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Monday, May 11, 2020

Robin Hood: Prince of Thieves

A tie-in to the movie released in 1991, it was also Sculptured Software's attempt to mash action and RPG elements together into a single experience.  But does Robin Hood: Prince of Thieves prove to be a valiant adaptation, or is this just another bad licensed game that was doomed to be forgotten?

It's easy to dismiss movie-licensed games on their face; not only do they tend to be rushed to coincide with the film's release date to maximize profits, but they're often farmed out to low-end companies to boot, usually resulting in a lousy gaming experience overall.  Sculptured Software isn't exactly a company associated with quality, either - they were responsible for a lot of lousy shovelware games in the '80s and '90s, mostly licensed tie-ins and ports of forgettable sports games.

Robin Hood: Prince of Thieves one that's at least worth a closer look, though.  The game famously began its life under the title of  "the Legend of Robin Hood" that appeared to contain several hallmarks of computer RPGs - a large open world to explore, a dialog system not like that of Ultima, and even some minigames to add variety (like a first-person archery minigame).  As the film was being prepared for release, though, Acclaim purchased the license and it was quickly reworked to tie into the film, becoming a much more linear game and dropping a lot of the role-playing aspect.

Several RPG elements remain in the final build, though.  The game still utilizes an experience system, with Robin Hood and his allies gaining experience as you defeat enemies, which in turn will earn them levels once they gain enough, boosting their maximum HP, attack strength and carry weight.  Many enemies in the game are still decidedly fantastic and not connected to the film at all (with skeletons and fish-men being prominently featured in the opening demos).  Items can be picked up, dropped and equipped on a paper doll for each of your characters, not unlike Ultima 6, and there are bits of puzzle solving here and there - for example, you cannot enter Dubois Manor unless Robin is wearing the Locksley Amulet.  Surprisingly the game also has a minimap function, viewable via the menu, that keeps a handy navigation map of the area you're currently exploring - handy in some of the more maze-like dungeons.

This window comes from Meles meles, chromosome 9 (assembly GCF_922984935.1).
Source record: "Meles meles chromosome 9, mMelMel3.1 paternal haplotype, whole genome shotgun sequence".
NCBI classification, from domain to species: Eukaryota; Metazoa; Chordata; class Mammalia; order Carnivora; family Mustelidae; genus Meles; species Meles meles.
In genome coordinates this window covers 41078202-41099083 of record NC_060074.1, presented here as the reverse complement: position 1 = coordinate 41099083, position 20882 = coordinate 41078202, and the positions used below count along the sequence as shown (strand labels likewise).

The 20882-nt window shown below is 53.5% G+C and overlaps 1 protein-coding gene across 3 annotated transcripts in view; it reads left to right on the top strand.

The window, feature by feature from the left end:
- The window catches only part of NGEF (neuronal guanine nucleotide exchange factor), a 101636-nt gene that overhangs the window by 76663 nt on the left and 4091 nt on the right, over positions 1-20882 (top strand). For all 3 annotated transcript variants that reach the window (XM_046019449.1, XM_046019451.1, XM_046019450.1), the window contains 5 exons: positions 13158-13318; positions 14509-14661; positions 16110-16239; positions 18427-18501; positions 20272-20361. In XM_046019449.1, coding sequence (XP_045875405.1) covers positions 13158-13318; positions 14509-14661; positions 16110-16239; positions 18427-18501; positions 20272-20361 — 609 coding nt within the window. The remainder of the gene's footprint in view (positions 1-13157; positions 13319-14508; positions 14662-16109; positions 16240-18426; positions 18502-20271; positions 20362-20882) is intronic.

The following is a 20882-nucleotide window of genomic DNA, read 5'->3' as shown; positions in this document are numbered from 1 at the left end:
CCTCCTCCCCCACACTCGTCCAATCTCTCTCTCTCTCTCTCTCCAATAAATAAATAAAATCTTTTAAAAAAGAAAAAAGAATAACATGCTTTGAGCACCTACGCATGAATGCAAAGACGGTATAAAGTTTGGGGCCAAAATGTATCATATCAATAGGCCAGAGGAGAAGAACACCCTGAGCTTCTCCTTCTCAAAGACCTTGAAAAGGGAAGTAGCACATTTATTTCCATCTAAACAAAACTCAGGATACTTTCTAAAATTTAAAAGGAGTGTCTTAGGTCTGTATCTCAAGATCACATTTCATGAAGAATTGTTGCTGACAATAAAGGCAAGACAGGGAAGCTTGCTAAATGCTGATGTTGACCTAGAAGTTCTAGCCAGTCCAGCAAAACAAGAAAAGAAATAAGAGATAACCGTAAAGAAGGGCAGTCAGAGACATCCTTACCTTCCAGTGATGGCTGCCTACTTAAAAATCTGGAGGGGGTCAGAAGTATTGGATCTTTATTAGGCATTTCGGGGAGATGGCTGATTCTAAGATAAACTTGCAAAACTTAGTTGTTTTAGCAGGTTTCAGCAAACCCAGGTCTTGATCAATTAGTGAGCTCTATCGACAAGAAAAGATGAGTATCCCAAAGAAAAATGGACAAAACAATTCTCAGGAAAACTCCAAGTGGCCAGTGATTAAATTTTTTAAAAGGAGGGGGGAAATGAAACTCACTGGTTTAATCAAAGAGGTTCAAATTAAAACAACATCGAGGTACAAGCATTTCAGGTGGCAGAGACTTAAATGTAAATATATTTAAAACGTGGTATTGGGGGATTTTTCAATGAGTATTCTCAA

There is a decent bit of variety to the game too; in fact, I drew a similarity to Suikoden in the fact that the game utilizes three different styles of combat throughout.  Much of the action takes place in a top-down perspective with real-time combat, not unlike Zelda.  However, for some story beats, the action switches to a one-on-one duel similar to a fighting game, having the player evade enemy blows and strike when an opening presents itself, with some surprisingly large sprites and fluid animation for the NES.  Finally, other story beats have the player and his comrades defeat incoming waves of foes from a bird's eye view, slightly similar to the old arcade game "Smash TV".  At a couple of points, the player must also flee enemies on horseback, turning the experience into a bit of a platformer where they must leap over obstacles in the road while staying ahead of their enemies; missing one of those results in an immediate game over, though, regardless of how much health one has left.